Search music, film on LimeWire like the early 2000s for LMWR tokens Search music, film on LimeWire like the early 2000s for LMWR tokens

Search music, film on LimeWire like the early 2000s for LMWR tokens

New promo for LimeWire public sale lets users teleport back to the mid 2000s in experiential game.

Search music, film on LimeWire like the early 2000s for LMWR tokens

Cover art/illustration via CryptoSlate. Image includes combined content which may include AI-generated content.

The NFT marketplace, and infamous internet name, LimeWire, has entered the web3 gaming space to promote the upcoming public sale of its LMWR token.

The experiential browser game transports users back to the early 2000s when LimeWire was a completely different beast.

LimeWire’s only tie to the original version is the domain name, with the project having a wholly separate leadership team. However, the new operators certainly know how to push on those nostalgic buttons of Millenials worldwide. The new game guides users through a memory hall of fame for early 2000s teenagers exploring the joys of peer-to-peer (P2P) networks for the first time.


The game brings back a similar user interface to the original LimeWire application, with the game set on a Windows 95 desktop. The competition aims to download as many files as possible without downloading a virus.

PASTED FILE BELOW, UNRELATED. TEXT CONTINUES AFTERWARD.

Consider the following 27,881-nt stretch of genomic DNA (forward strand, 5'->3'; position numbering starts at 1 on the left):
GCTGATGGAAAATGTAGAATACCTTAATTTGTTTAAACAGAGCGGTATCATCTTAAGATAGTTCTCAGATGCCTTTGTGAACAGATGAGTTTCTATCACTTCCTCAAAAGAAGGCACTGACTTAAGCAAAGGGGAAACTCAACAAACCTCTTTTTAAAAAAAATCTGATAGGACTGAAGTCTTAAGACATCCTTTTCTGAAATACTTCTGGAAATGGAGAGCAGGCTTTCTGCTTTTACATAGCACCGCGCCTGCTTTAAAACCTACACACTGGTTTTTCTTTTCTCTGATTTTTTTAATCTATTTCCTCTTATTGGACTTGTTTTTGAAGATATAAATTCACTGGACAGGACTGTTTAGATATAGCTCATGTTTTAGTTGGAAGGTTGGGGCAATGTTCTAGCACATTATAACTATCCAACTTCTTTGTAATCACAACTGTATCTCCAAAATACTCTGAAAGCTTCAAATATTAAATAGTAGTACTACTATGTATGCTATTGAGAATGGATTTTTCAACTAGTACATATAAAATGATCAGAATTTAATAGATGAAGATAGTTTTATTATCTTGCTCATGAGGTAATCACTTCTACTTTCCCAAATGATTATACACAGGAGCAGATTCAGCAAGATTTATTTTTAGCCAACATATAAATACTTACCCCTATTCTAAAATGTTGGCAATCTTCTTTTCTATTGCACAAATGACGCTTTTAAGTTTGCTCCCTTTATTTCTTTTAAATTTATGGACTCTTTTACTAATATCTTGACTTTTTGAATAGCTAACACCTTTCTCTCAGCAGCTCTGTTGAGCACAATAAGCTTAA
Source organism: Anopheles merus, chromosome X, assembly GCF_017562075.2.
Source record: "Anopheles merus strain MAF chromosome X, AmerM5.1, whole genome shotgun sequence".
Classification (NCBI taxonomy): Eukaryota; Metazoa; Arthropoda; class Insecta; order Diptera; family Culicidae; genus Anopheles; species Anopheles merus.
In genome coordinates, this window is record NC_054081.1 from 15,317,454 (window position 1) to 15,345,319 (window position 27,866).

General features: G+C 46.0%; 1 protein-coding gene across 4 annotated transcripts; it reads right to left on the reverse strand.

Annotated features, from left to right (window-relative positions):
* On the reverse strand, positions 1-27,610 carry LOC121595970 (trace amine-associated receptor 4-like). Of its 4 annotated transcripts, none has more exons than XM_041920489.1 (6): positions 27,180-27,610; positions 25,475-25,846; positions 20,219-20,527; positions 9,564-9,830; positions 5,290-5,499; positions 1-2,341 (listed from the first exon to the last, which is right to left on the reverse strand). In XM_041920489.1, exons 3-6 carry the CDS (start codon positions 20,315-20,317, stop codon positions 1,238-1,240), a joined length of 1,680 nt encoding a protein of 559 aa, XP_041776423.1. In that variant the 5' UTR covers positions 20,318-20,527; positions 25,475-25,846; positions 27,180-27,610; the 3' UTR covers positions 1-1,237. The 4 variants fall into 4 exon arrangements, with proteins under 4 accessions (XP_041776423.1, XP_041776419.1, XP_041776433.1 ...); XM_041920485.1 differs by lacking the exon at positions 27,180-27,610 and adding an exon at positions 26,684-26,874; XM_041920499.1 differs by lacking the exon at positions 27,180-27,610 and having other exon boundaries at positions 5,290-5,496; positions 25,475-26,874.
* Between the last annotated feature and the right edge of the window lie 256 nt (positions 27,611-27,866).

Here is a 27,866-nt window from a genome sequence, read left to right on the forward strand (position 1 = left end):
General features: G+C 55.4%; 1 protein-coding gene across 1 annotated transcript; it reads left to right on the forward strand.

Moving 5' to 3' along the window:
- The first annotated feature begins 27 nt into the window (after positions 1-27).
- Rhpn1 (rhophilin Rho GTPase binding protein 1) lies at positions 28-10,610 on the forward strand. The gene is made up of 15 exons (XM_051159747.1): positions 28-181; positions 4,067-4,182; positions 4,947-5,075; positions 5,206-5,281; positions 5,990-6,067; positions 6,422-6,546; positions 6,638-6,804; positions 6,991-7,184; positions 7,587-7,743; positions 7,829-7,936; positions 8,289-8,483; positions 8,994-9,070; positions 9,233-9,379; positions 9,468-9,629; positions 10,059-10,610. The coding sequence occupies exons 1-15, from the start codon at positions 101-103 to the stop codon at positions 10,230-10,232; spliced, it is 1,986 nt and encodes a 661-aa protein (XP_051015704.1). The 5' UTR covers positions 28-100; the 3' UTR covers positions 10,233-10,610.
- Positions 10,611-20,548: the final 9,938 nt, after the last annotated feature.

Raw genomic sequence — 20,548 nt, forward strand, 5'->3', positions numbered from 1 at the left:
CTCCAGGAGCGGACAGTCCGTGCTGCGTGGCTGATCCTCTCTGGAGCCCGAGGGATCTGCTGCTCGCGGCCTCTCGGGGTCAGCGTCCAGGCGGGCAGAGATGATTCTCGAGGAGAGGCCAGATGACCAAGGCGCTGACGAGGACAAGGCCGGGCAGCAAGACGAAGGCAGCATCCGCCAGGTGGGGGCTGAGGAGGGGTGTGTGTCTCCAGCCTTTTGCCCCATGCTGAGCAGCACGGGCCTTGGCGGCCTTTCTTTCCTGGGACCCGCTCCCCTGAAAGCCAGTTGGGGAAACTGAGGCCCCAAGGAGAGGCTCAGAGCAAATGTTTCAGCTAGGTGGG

Players can search for bands of the period and download songs until the program indicates a virus has been found and the game is over. My first effort ended with just 170 points for my “Green Day” search.

limewire game
Source: Limewire

While the game is obviously marketing material for the public sale, that’s not to say that adverts can’t be fun once in a while. The designer of this ‘user activation’ clearly gets the target audience as there are clear ties from software like LimeWire to the current-day crypto industry.

For many, Bitcoin was far from the first P2P experience for most of us as we spent countless evenings torrenting a single album. We remember the joys of finding the back catalog of bands whose CDs weren’t sold near you, random bootleg live recordings, and the pain of files stuck on 97.9% because of leechers.

At the University of York, we even had local networks on LimeWire to torrent files on the university intranet. Obviously, I never partook in any of these activities, which we later learned were illegal.

Yet, the P2P boom was short-lived as Lime Wire LLC was ordered to stop all file-sharing activities by a US federal court in October 2010, following a lawsuit by Arista Records LLC. Bitcoin had, however, been created the year before, in 2009, and became the next grassroots network for those within the internet’s grey areas.

Seeing the name LimeWire back on the internet now that P2P networks are back in vogue is great to see. While the original creator, Mark Gorton’s, absence from the project is sad, the new game certainly brings about memories and reminds us how long we’ve been bullish on decentralization.

Disclaimer: LimeWire is an advertising partner of CryptoSlate, but this is not a sponsored post; our editorial team chose to cover this news organically.

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Posted In: Culture, Featured, Gaming